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    1. Walking can beat out troublesome thoughts - with the rhythm of one's footsteps and with the natural world you notice with your senses.

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  13. Being used to city life, I get utterly confused by strangers saying hello - thinking that it must be someone I've met before, but can't remember... ;)

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    1. Cities can be such impersonal places - surrounded by people but no one seems to care.

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  14. I agree about seeing the route completely differently when coming at it from the other direction - even here in town. You've caught some nice shots here. I like the sheep best. The woolly grass echoes the sheep's fluff.

    I never know whether to speak to other walkers or not. I am tempted to get earphones even though they'd be connected to nothing in my pocket, just to avoid the dilemma. Some people speak, some don't, some answer me if I speak, some don't. It's all just too much to deal with when all I want is a nice walk!

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    1. May I suggest dark glasses and a white stick.

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  15. I agree with the others,"anti-clockwise" is a new term to me and interesting to hear. I imagine taking this walk in the opposite direction did open up your eyes to a few new vistas. It's always good to get different views of things and places. Your pictures are beautiful as usual. I especially love the first one of Lodge Moor.

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    1. You always leave such pleasant, supportive comments Bonnie. Thank you. It had never occurred to me that Americans would not use "anti-clockwise".

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  16. I believe I remember the walk the other way round. Lovely dinner and desert.

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  17. You could have called your post "From Different Point of View".

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    1. Only trouble is my blogpost titles only ever consist of a single word.

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  18. I'm sure those unresponsive picnickers must have been from Scotland; Southerners would have invited you to join them! Beautiful landscape, even a spot of rain wouldn't spoil it.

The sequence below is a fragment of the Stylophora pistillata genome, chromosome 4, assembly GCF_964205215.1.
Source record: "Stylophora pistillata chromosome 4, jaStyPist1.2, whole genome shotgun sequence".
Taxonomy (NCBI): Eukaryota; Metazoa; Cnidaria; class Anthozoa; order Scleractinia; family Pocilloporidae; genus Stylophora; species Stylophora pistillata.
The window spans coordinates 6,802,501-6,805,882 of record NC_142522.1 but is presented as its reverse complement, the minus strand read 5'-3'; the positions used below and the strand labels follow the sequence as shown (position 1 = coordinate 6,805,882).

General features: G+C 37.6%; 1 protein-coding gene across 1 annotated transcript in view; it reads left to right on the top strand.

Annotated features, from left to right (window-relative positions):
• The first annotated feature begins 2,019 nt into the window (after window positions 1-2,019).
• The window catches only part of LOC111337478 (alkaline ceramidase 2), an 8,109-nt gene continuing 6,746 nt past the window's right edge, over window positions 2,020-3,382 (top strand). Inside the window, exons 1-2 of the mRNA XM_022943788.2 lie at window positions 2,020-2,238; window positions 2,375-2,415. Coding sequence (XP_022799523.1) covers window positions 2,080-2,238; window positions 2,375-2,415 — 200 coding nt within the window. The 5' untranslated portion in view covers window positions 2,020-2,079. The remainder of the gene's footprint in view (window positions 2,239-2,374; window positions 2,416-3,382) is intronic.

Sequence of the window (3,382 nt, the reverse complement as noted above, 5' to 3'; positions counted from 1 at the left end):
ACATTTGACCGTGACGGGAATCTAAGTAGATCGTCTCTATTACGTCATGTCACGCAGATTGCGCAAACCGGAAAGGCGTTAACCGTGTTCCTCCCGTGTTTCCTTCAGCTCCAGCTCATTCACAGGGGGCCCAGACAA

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    1. They were not wearing kilts nor tam o'shanters so they cannot have been Scots. Also none had ginger hair and the picnic did not include a haggIs.

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  19. Yes Cro, the dig at Southerners hurt ;). People are friendly or unfriendly because of personality, and probably in this case fear ............ Funnily enough though your walk looks lovely going the wrong way round would confuse me.

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    1. As you now live in Yorkshire Thelma, you are no longer classed as a proper southerner.

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  20. They might not have been from The South, they might just have decided that someone walking anti-clockwise was best ignored. Safety and all that being paramount in these days of mad axemen. That's a really interesting folly by the way.

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    1. Silly billy! The folly was built in the 1920's during The Great Depression in order to keep a gang of builders in work.

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  21. Excellent photos, as always YP. Love the sky on the first and last ones - interesting to paint in watercolour.
    Smiled at the comments of going round ant-clockwise. This morning the dog and I did just that on our morning walk. Not sure it was such a good idea as it's a steep uphill all the way to home, and we were too puffed (28º around 7 a.m.) to admire the change of scene!

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    1. Is "puffed" a politically correct term CG?

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  22. That's a very good idea -- walking your routes in reverse. Maybe I should do that with the London Loop? I have found that I notice different things when I'm headed in the opposite direction.

    I must say I never greet people in the street here, but if I were walking along in a rural area and came across someone I'd certainly say hi -- particularly if that person said hi to me first. Maybe they didn't hear you?

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    1. They certainly did hear me. I was only three yards away from them and the husband looked me in the eye - blankly.

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  23. In Australia we use both anti-clockwise and counter-clockwise depending on the context .. we seem to adapt well to US influences on our language and culture whilst preserving distant memories of our colonial heritage.

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    1. Nice to hear from you again Carol...from one of our distant colonies. When are you guys going to seek independence?